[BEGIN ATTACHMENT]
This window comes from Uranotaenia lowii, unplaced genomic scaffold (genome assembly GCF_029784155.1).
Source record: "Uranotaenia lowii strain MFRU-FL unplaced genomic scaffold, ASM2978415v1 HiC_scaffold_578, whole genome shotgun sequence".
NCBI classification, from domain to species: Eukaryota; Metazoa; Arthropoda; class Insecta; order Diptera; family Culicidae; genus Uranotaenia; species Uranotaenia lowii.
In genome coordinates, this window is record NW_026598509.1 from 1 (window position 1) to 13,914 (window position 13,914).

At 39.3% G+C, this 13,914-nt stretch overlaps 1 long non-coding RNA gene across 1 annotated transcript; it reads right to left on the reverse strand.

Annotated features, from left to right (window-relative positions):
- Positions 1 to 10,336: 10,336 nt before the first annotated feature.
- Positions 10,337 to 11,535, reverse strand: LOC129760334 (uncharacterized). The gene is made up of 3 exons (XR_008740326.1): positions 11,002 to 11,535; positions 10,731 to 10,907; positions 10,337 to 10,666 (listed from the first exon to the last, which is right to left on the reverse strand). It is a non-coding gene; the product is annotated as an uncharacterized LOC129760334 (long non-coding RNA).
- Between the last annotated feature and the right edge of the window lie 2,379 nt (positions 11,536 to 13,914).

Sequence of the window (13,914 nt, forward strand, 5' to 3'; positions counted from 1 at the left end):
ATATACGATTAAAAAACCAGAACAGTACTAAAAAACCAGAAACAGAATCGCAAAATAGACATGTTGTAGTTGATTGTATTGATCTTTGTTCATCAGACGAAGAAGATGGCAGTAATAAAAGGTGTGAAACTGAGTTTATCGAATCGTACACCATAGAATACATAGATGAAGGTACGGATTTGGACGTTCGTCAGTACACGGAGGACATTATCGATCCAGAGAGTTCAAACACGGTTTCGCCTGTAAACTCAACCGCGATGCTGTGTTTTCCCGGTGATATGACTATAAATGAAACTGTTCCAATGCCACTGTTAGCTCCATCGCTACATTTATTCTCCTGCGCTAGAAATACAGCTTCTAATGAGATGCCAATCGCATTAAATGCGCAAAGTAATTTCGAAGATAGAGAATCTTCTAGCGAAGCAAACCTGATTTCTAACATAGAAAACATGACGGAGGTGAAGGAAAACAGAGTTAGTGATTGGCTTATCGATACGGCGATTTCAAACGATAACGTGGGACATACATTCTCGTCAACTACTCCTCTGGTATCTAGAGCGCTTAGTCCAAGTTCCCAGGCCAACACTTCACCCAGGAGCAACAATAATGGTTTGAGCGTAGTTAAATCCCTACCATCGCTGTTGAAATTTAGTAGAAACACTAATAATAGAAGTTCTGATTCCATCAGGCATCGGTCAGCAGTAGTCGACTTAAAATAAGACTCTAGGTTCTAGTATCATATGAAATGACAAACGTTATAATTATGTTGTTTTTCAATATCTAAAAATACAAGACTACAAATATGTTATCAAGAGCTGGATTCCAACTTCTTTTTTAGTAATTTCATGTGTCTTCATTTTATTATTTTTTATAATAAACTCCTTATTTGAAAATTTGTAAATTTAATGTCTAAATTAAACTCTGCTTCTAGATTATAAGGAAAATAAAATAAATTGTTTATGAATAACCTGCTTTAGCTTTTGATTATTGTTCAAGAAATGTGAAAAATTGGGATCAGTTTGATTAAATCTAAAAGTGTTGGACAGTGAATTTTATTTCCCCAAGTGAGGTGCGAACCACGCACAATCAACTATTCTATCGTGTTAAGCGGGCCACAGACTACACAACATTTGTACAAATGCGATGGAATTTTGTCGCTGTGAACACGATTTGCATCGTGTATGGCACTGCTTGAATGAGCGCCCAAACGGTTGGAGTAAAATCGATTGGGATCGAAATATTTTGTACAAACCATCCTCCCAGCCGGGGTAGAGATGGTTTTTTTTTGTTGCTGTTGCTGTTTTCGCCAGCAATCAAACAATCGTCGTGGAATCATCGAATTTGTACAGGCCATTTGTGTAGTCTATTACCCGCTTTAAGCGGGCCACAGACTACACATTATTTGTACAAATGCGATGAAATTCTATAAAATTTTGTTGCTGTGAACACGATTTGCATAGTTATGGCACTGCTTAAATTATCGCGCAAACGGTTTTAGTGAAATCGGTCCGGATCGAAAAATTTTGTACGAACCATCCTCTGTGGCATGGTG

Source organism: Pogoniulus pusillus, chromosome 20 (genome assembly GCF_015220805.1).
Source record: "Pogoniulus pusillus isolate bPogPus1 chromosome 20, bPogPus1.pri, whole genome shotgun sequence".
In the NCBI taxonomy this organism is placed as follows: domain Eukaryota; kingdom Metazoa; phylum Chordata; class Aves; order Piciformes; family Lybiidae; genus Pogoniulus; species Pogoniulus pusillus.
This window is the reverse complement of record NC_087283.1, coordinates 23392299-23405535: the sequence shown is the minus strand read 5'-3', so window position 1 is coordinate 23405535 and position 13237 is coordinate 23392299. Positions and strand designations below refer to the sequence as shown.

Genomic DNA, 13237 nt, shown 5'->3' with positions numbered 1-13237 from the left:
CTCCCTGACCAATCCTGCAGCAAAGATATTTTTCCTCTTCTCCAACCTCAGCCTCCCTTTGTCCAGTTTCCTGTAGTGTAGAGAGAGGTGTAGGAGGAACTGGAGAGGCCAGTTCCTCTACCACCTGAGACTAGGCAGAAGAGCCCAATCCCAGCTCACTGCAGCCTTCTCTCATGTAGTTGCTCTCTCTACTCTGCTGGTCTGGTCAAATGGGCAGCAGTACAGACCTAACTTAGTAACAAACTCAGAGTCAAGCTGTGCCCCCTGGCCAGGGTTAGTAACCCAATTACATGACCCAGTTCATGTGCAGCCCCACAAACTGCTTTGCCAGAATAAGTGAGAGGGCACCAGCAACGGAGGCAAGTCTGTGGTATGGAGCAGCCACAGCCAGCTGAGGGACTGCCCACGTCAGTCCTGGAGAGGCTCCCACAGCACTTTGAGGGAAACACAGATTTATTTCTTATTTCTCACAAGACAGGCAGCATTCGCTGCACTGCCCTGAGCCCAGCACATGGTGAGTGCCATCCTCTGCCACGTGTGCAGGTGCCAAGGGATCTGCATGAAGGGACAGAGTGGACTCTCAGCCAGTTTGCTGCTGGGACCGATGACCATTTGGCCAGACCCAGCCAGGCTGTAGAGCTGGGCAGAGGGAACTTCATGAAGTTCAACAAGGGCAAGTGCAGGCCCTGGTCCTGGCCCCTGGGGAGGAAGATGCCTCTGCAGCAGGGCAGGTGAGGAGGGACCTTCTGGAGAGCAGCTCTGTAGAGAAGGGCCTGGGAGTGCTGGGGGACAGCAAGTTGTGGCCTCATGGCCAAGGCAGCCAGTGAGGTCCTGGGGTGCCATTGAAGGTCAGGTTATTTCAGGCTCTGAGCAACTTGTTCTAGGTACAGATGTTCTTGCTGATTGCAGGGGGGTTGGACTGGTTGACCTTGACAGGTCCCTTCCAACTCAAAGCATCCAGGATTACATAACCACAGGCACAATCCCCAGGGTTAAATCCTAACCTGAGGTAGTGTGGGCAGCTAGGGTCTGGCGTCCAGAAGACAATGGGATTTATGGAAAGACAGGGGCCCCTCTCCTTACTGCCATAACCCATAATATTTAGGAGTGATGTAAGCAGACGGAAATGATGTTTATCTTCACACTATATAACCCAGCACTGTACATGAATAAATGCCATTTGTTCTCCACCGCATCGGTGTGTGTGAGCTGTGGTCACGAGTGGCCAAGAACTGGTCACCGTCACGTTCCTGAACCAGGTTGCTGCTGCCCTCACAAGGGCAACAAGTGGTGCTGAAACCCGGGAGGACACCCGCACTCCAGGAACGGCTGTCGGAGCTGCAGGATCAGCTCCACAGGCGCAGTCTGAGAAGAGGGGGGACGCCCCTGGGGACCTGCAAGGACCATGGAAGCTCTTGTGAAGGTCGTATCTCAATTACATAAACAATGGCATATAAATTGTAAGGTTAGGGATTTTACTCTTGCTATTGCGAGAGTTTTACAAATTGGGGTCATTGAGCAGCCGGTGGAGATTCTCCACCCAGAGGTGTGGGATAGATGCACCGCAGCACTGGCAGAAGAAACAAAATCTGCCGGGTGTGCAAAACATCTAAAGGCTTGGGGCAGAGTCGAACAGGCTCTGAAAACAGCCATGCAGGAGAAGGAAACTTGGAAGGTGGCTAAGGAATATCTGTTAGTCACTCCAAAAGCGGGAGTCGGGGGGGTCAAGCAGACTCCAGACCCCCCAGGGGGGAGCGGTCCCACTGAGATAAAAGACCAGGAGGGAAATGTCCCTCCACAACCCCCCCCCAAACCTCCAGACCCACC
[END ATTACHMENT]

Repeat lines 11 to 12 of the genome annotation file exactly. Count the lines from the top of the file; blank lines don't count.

ATATACGATTAAAAAACCAGAACAGTACTAAAAAACCAGAAACAGAATCGCAAAATAGACATGTTGTAGTTGATTGTATTGATCTTTGTTCATCAGACGAAGAAGATGGCAGTAATAAAAGGTGTGAAACTGAGTTTATCGAATCGTACACCATAGAATACATAGATGAAGGTACGGATTTGGACGTTCGTCAGTACACGGAGGACATTATCGATCCAGAGAGTTCAAACACGGTTTCGCCTGTAAACTCAACCGCGATGCTGTGTTTTCCCGGTGATATGACTATAAATGAAACTGTTCCAATGCCACTGTTAGCTCCATCGCTACATTTATTCTCCTGCGCTAGAAATACAGCTTCTAATGAGATGCCAATCGCATTAAATGCGCAAAGTAATTTCGAAGATAGAGAATCTTCTAGCGAAGCAAACCTGATTTCTAACATAGAAAACATGACGGAGGTGAAGGAAAACAGAGTTAGTGATTGGCTTATCGATACGGCGATTTCAAACGATAACGTGGGACATACATTCTCGTCAACTACTCCTCTGGTATCTAGAGCGCTTAGTCCAAGTTCCCAGGCCAACACTTCACCCAGGAGCAACAATAATGGTTTGAGCGTAGTTAAATCCCTACCATCGCTGTTGAAATTTAGTAGAAACACTAATAATAGAAGTTCTGATTCCATCAGGCATCGGTCAGCAGTAGTCGACTTAAAATAAGACTCTAGGTTCTAGTATCATATGAAATGACAAACGTTATAATTATGTTGTTTTTCAATATCTAAAAATACAAGACTACAAATATGTTATCAAGAGCTGGATTCCAACTTCTTTTTTAGTAATTTCATGTGTCTTCATTTTATTATTTTTTATAATAAACTCCTTATTTGAAAATTTGTAAATTTAATGTCTAAATTAAACTCTGCTTCTAGATTATAAGGAAAATAAAATAAATTGTTTATGAATAACCTGCTTTAGCTTTTGATTATTGTTCAAGAAATGTGAAAAATTGGGATCAGTTTGATTAAATCTAAAAGTGTTGGACAGTGAATTTTATTTCCCCAAGTGAGGTGCGAACCACGCACAATCAACTATTCTATCGTGTTAAGCGGGCCACAGACTACACAACATTTGTACAAATGCGATGGAATTTTGTCGCTGTGAACACGATTTGCATCGTGTATGGCACTGCTTGAATGAGCGCCCAAACGGTTGGAGTAAAATCGATTGGGATCGAAATATTTTGTACAAACCATCCTCCCAGCCGGGGTAGAGATGGTTTTTTTTTGTTGCTGTTGCTGTTTTCGCCAGCAATCAAACAATCGTCGTGGAATCATCGAATTTGTACAGGCCATTTGTGTAGTCTATTACCCGCTTTAAGCGGGCCACAGACTACACATTATTTGTACAAATGCGATGAAATTCTATAAAATTTTGTTGCTGTGAACACGATTTGCATAGTTATGGCACTGCTTAAATTATCGCGCAAACGGTTTTAGTGAAATCGGTCCGGATCGAAAAATTTTGTACGAACCATCCTCTGTGGCATGGTG

Source organism: Pogoniulus pusillus, chromosome 20 (genome assembly GCF_015220805.1).